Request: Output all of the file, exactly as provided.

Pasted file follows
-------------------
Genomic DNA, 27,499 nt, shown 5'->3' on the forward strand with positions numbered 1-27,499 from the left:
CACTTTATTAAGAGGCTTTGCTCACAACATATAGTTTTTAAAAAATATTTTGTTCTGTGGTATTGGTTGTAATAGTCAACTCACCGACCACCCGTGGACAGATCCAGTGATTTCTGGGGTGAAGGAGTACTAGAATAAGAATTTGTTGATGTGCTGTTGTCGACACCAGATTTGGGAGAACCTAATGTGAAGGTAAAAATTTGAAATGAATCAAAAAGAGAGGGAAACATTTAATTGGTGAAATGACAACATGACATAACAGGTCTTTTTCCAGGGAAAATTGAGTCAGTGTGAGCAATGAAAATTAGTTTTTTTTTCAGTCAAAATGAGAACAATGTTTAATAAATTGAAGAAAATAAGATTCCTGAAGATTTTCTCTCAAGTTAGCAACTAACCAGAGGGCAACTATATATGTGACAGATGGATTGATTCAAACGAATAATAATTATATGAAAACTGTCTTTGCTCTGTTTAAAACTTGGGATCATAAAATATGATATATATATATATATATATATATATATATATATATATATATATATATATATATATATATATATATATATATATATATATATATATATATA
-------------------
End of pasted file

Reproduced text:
Genomic DNA, 27,499 nt, shown 5'->3' on the forward strand with positions numbered 1-27,499 from the left:
CACTTTATTAAGAGGCTTTGCTCACAACATATAGTTTTTAAAAAATATTTTGTTCTGTGGTATTGGTTGTAATAGTCAACTCACCGACCACCCGTGGACAGATCCAGTGATTTCTGGGGTGAAGGAGTACTAGAATAAGAATTTGTTGATGTGCTGTTGTCGACACCAGATTTGGGAGAACCTAATGTGAAGGTAAAAATTTGAAATGAATCAAAAAGAGAGGGAAACATTTAATTGGTGAAATGACAACATGACATAACAGGTCTTTTTCCAGGGAAAATTGAGTCAGTGTGAGCAATGAAAATTAGTTTTTTTTTCAGTCAAAATGAGAACAATGTTTAATAAATTGAAGAAAATAAGATTCCTGAAGATTTTCTCTCAAGTTAGCAACTAACCAGAGGGCAACTATATATGTGACAGATGGATTGATTCAAACGAATAATAATTATATGAAAACTGTCTTTGCTCTGTTTAAAACTTGGGATCATAAAATATGATATATATATATATATATATATATATATATATATATATATATATATATATATATATATATATATATATATATATATATATATATATATATA